Prepared for the
Conference of Presidents of Major American Jewish Organizations

by the Jerusalem Center for Public Affairs
View this page at
Via Smartphone
  DAILY ALERT Tuesday,
July 19, 2011

Daily Alert Needs Your Support

In-Depth Issues:

Israeli Navy Stops French Flotilla Yacht - Hanan Greenberg (Ynet News)
    The Israeli Navy on Tuesday stopped the French yacht Dignite al Karama as it sought to break the Gaza blockade. The Israeli force met no resistance.
    See also Video: Israel Navy Makes Contact with French Yacht (Israel Defense Forces)

Report: Istanbul Bombing Targeted Israeli Diplomat - Amos Harel and Saviona Mane (Ha'aretz)
    The Italian daily Corriere della Sera reported Monday that a bomb that exploded near an Istanbul market in May, injuring six, may have been an attempt by Hizbullah and Iran to assassinate Israel's consul general to Istanbul, Moshe Kimchi.
    The attempt failed because of the security measures protecting the Israeli diplomat.
    "It appears that the mission was carried out by three Lebanese members of Hizbullah," the report states.
    The agents went to Turkey from Beirut using Iranian passports and had the Israeli consul under surveillance for some time.
    On the day of the attack, Kimchi's car drove slower than usual and he was uninjured.

Al-Qaeda Seen Aiming at Targets Outside U.S. - Siobhan Gorman, Julian E. Barnes and Adam Entous (Wall Street Journal)
    Al-Qaeda is expected to shift strategy under new leader Ayman al-Zawahiri, placing a higher priority on attacking the U.S. and Western targets overseas, where plots are easier to execute than on the U.S. homeland, say U.S. officials.
    "I would not be surprised to see potentially 1990s-style attacks at the U.S. embassies and consulates overseas," said Seth Jones, a political scientist at Rand Corp.
    Communications obtained from flash drives recovered at the residence of Osama bin Laden show Zawahiri's desire to attack U.S. interests in places like Iraq and East Africa, according to U.S. officials.

60,000 Palestinians to Visit Israel as Tourists - Anshel Pfeffer (Ha'aretz)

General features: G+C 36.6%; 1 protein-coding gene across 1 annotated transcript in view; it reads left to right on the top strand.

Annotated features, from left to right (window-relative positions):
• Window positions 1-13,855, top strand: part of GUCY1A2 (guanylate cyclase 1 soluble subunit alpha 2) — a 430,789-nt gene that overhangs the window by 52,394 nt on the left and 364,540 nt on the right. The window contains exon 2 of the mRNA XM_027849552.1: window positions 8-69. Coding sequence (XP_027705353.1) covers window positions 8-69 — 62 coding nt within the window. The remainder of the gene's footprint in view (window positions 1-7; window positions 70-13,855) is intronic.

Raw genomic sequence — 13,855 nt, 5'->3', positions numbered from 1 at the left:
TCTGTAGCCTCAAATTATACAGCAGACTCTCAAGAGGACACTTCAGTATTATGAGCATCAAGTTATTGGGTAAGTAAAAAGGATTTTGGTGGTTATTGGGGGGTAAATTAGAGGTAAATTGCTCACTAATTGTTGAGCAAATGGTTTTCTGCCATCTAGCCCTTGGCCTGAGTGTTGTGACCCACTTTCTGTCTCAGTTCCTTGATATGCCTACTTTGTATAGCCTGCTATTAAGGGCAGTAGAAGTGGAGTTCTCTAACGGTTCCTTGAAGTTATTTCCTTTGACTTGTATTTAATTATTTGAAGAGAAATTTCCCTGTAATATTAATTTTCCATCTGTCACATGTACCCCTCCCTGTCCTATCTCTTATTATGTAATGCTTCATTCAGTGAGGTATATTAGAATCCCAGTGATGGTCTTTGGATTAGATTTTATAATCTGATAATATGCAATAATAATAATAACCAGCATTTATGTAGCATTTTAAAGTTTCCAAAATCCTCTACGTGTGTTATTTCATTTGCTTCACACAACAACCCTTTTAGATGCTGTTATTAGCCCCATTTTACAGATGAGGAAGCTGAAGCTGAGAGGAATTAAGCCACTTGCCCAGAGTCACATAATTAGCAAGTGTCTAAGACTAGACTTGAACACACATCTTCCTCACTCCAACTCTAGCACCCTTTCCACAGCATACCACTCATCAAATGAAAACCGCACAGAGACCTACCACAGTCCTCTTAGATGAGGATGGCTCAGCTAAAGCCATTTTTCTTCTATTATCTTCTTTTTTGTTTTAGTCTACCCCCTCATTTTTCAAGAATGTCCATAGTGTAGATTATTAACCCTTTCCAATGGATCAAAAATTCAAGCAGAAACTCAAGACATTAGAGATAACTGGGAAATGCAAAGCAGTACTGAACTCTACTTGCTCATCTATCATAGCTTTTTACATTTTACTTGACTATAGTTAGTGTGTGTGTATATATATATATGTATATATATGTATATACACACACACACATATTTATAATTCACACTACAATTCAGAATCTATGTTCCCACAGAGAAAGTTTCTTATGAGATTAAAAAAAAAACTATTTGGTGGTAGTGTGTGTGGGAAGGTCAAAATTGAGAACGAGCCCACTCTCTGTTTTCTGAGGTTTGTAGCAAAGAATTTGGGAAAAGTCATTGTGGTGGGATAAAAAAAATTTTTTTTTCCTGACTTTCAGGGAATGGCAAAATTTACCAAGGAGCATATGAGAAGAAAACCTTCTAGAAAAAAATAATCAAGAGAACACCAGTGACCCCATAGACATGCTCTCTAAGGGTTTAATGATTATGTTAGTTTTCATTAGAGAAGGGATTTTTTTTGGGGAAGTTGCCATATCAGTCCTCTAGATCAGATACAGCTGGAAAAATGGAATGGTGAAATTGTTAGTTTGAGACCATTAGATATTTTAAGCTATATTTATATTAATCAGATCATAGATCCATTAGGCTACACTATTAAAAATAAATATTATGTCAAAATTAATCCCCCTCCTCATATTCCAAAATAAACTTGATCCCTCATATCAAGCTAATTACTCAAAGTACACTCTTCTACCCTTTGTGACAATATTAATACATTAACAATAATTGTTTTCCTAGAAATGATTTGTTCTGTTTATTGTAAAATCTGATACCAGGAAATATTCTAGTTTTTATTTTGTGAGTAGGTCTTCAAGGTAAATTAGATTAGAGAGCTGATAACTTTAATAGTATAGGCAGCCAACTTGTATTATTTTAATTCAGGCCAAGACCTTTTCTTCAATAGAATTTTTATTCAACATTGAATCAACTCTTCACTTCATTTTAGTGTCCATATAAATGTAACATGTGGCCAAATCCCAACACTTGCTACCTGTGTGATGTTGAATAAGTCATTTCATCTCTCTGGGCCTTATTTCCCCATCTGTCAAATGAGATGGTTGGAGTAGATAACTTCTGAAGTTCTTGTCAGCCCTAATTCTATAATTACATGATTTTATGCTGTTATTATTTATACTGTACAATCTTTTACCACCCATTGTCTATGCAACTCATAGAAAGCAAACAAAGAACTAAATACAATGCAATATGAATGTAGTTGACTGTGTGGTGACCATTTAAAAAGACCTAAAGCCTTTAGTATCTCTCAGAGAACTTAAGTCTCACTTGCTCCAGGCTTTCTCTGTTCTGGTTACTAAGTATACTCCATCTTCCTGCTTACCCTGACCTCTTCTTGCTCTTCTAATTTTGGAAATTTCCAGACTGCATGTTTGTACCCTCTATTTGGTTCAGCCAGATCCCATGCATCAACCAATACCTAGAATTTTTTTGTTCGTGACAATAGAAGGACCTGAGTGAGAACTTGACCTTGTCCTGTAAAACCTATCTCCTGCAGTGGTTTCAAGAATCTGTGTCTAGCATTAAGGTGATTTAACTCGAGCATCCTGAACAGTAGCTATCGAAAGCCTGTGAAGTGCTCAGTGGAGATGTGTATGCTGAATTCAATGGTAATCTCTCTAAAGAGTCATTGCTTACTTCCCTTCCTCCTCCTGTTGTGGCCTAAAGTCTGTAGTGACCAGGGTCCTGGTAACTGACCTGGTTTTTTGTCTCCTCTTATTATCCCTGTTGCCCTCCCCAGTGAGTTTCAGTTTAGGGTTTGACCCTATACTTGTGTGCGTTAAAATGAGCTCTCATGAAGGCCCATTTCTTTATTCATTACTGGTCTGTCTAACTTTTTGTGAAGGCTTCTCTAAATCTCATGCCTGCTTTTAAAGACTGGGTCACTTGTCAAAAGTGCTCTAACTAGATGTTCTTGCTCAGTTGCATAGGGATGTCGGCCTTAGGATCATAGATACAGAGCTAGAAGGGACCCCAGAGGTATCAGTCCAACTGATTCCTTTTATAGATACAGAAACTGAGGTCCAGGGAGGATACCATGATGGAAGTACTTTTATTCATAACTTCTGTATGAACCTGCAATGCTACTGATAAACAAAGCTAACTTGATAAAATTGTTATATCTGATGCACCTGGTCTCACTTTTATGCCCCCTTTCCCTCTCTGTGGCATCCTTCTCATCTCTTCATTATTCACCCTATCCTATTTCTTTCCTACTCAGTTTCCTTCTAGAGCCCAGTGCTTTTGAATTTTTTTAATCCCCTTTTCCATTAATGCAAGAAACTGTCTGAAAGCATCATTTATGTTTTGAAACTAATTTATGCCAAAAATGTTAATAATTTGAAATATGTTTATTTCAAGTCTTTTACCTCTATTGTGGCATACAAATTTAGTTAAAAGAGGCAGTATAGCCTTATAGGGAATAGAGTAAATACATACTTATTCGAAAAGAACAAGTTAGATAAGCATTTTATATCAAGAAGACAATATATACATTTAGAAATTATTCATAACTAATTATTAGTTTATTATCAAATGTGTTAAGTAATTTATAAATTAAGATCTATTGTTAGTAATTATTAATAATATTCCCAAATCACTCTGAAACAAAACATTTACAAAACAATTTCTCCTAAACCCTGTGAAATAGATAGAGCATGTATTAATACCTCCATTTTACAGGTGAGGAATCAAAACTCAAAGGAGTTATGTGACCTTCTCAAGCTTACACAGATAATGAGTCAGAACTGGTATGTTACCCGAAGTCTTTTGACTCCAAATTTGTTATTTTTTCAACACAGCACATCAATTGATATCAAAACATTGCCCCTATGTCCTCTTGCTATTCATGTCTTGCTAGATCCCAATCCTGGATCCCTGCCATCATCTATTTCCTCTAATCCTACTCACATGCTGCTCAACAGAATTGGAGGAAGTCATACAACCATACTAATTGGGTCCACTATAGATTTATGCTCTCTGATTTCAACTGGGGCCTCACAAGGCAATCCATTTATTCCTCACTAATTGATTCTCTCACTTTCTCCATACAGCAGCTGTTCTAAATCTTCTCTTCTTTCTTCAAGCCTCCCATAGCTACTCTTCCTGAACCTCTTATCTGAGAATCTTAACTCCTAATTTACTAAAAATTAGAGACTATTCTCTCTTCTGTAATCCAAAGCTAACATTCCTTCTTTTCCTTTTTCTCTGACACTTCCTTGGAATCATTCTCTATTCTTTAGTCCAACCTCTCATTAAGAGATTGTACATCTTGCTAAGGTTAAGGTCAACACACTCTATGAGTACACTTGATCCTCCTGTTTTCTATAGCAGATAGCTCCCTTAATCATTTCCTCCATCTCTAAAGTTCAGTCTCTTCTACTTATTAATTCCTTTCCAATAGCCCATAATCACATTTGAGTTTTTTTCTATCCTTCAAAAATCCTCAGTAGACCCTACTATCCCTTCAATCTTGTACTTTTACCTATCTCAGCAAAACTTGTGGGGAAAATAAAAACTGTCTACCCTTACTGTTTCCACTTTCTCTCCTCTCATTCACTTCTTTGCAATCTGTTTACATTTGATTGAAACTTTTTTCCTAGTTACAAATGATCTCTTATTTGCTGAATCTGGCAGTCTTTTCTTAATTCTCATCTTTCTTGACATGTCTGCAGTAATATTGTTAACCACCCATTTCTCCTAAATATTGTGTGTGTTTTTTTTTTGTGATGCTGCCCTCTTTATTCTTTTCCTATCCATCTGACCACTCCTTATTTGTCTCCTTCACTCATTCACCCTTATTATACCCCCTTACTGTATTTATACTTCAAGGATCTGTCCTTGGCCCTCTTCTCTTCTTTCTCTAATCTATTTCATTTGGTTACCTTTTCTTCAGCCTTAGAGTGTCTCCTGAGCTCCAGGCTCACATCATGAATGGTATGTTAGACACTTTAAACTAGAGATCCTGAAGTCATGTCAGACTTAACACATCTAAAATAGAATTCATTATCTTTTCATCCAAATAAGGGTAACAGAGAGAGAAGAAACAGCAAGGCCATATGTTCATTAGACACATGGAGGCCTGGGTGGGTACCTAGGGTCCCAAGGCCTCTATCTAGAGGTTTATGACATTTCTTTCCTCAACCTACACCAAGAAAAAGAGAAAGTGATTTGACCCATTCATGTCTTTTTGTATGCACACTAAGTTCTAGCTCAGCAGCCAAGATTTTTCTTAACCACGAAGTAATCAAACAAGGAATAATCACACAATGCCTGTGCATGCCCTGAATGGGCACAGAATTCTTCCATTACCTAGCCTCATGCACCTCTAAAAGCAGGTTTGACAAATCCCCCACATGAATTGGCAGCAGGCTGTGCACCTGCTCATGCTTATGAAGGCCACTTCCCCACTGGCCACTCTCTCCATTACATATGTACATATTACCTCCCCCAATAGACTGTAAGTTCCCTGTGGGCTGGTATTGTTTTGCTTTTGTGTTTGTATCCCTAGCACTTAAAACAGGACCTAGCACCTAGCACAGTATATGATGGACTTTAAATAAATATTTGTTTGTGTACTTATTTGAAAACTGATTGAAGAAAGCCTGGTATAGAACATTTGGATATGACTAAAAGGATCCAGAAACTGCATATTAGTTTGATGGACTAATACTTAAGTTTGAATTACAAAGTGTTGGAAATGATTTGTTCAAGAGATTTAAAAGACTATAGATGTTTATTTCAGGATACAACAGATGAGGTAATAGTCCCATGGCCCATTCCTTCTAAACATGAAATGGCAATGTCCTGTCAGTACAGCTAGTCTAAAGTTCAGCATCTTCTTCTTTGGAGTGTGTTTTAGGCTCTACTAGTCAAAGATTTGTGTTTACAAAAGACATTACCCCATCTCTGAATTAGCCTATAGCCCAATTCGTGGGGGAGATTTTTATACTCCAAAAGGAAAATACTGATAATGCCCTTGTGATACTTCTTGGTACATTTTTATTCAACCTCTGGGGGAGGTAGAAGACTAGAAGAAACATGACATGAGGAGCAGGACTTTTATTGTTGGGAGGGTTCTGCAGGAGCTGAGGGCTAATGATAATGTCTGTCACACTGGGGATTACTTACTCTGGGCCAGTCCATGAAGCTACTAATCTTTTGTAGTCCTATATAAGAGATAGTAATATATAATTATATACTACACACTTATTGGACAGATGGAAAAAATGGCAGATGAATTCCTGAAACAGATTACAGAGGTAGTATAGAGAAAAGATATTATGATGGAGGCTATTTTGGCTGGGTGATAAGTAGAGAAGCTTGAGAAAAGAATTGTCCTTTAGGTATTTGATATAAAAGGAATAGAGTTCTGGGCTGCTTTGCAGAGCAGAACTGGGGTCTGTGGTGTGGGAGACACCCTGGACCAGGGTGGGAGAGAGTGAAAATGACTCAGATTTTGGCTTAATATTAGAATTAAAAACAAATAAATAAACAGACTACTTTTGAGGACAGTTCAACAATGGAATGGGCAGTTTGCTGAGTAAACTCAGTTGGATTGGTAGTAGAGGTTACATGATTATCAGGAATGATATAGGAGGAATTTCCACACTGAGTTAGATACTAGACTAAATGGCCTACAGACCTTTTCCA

More than 60,000 Palestinians are expected to visit Israel as tourists by the end of 2011, at least twice as many as last year, an Israeli defense official said.
    The permits are issued mainly to schools and summer camps wishing to take children to visit beaches and mixed Jewish-Arab cities in Israel. In 2010, 28,000 Palestinians were given permits to visit Israel.
    "We want Palestinians, especially young ones, to see another kind of Israeli, not only soldiers and settlers....Perhaps instead of demonstrating in September they'll go to the beach," the source said.
    Another popular destination is to see the wild animals at the Ramat Gan Safari Park, which has Arab-language tours.

Daily Alert Blog 
Key Links 
Media Contacts 
Back Issues 
Fair Use/Privacy 

News Resources - North America, Europe, and Asia:
  • Deaths in Syria Tied to Alawite-Sunni Rift - Nada Bakri
    The Syrian government has been enlisting thousands of plainclothes security men, known as shabiha, to help quell dissent. Most are Alawites, and resentment against them runs high: many accuse them of killing thousands of unarmed civilians. On Sunday, residents of Homs, Syria's second-largest city, discovered the mutilated bodies of three Alawites who were armed government loyalists. News of the deaths enraged other Alawites, who went on a rampage. Three people were killed, including a mother of three, and scores of shops owned by Sunnis were burned and vandalized. (New York Times)
        See also At Least 30 Killed in Intercommunal Clashes in Homs (Reuters)
  • House Bill to Limit Aid to Palestinians - Donna Cassata